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Authoritarianism expert warns against ‘blind trust’ in Barr report after his record of ‘exonerating the GOP’

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'View from Flyover Country' author Sarah Kendzior on MSNBC (screengrab)

The report that Attorney General Bill Barr will deliver to Congress will summarize the report submitted by special counsel Robert Mueller.

How much faith should be put in Barr’s summation is a matter of debate as calls continue to grow for the entire Mueller report to be publicly released.

“We know Trump demands loyalty oaths from the people who work for him,” MSNBC anchor Joy Reid noted. “For all we know, William Barr is operating under an oath to the president.”

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“The challenge I’m having is having confidence that whatever his report — it’s not the Mueller report, it’s the Barr report — and now we’re supposed to trust whatever he writes is true?”

“Yeah, I don’t think you should trust it,” authoritarianism expert Sarah Kendzior replied.

“I don’t think we should have blind trust in anything, I don’t think we should have blanket distrust in anything, but we should know Trump appoints people who are going to be loyal — that is the foremost quality he looks for in officials,” she explained.

“And the loyalty is not to the United States, it’s not to the Constitution, it is not to the American people — it is purely to Trump, his money, his family, his personal interest and that is why Barr was selected,” she continued.

“Barr is also a GOP loyalist. The GOP is equally invested in covering-up these crimes because the broad scope of the Mueller implicates them,” Kendzior noted. “You may remember that Michael Cohen was the RNC deputy finance chair.”

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“So they need somebody who has a record of, you know, exonerating the GOP — which Barr does,” she reminded. “He exonerated people in Iran-contra — some of whom are now appearing again in the Trump administration.”

“So Barr is ideal — unfortunately — for this role,” Kendzior concluded.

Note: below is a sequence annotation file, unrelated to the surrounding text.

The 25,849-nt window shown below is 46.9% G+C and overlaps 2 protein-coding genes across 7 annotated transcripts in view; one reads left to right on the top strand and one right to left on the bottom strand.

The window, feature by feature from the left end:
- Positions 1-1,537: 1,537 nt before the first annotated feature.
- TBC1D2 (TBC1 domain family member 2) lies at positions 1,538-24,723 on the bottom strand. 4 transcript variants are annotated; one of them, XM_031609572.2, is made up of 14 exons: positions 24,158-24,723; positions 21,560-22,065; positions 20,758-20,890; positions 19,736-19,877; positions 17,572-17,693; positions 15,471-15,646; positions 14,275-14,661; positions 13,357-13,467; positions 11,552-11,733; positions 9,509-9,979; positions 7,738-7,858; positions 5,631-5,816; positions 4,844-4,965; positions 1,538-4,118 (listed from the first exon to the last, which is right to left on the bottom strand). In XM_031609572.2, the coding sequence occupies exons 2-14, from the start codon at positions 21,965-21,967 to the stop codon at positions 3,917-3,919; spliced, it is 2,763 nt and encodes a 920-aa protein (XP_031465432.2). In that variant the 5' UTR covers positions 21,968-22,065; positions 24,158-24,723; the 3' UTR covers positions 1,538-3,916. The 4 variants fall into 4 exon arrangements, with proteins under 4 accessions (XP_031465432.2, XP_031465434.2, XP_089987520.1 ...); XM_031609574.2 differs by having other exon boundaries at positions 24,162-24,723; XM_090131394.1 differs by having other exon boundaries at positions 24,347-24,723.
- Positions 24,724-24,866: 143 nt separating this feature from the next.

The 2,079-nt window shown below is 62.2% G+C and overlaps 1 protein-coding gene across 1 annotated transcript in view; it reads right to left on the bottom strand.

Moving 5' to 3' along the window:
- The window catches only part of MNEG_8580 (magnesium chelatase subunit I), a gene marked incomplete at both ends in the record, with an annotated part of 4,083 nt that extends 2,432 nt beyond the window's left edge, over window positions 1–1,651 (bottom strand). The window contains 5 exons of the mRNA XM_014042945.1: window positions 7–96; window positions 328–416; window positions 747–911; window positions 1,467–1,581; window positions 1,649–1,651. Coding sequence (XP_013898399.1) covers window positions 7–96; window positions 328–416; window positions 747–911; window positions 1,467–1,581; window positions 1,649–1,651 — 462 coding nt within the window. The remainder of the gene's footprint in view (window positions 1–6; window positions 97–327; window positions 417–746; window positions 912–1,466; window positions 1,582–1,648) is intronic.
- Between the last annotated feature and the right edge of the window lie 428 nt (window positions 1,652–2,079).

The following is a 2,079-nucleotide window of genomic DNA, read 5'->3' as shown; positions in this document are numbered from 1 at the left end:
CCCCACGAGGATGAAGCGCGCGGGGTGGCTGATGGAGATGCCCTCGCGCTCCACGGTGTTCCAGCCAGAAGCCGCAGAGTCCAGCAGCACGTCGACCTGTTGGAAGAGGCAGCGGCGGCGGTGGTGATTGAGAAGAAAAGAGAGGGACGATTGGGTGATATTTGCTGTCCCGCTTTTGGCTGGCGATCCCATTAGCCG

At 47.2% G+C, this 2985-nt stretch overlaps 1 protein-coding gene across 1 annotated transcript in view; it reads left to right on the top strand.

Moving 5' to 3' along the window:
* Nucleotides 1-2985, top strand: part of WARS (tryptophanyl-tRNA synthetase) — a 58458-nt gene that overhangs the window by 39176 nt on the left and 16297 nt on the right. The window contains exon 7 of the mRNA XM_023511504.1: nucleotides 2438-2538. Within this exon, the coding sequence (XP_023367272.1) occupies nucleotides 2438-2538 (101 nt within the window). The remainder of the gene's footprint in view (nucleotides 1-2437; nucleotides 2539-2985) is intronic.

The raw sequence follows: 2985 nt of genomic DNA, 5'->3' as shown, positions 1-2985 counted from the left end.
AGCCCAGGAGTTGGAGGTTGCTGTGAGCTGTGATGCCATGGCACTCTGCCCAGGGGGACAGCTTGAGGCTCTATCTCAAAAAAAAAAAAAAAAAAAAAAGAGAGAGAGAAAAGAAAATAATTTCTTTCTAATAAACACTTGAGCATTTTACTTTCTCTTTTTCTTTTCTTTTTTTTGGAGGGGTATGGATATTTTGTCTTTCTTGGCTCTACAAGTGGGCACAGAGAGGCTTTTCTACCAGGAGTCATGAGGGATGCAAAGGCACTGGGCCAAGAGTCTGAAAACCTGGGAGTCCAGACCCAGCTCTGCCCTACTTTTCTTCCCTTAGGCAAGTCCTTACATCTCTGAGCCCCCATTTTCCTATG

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WATCH: Trump walked out of a 1990 interview with CNN when they asked about his finances

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Long before he became the president, Donald Trump was a business tycoon who had trouble holding onto his money.

As New York Times reporting on the president's personal income tax records has shown, Trump throughout his career would frequently burn through money at a stunning rate throughout the 1990s, at one point reporting adjusted gross losses of nearly $1 billion per year in 1994 and 1995.

The tax records obtained by the Times show that things really started going downhill for Trump in 1990, when he reported a gross net loss of $400 million.

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GOP lawmaker in Tennessee admits to prescribing opioids to his second cousin — who was also his lover

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Tennessee state Sen. Joey Hensley (R) is under investigation by a medical review board for providing opioids to family members, one of which was his second cousin -- who also happened to be his lover, the Tennessean reports.

Hensley, an anti-LGBT ideologue who wrote his state's infamous "Don't Say Gay" bill, admits that he prescribed drugs for his relatives, but says he's the only doctor in town.

“There are not many people in the county who haven’t been to see Dr. Hensley, and she was one of them,” defense attorney David Steed said, adding, “Half of the county are Hensleys. Everyone there knows everyone. There were multiple relationships and the physician-patient relationship was only one and somewhat incidental to the others.”

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2020 Election

West Virginia voter: ‘I’ll probably vote for Donald Trump’ because ‘he keeps the people to the TV set’

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A group of West Virginia voters explained their voting choices to MSNBC on Monday.

"I don't have TV, I don't have internet," one woman said. "I'm pretty far behind. And I bet you a lot of around here are because we're poor. I don't know nothing about Joe [Biden]. I ain't never heard nothing about him at all. Donald Trump, I know a little bit about him because of the past couple of years."

"I'll probably vote for Donald Trump," Jeff Kibbey told MSNBC. "He keeps the people to the TV set."

"One, Trump is good," Francis Senter insisted. "Biden -- however you pronounce his name -- is good too. But like I say, I can't judge either one of them. It's the same community it ain't never going to change because if it was going to change it wouldn't look like this right here."

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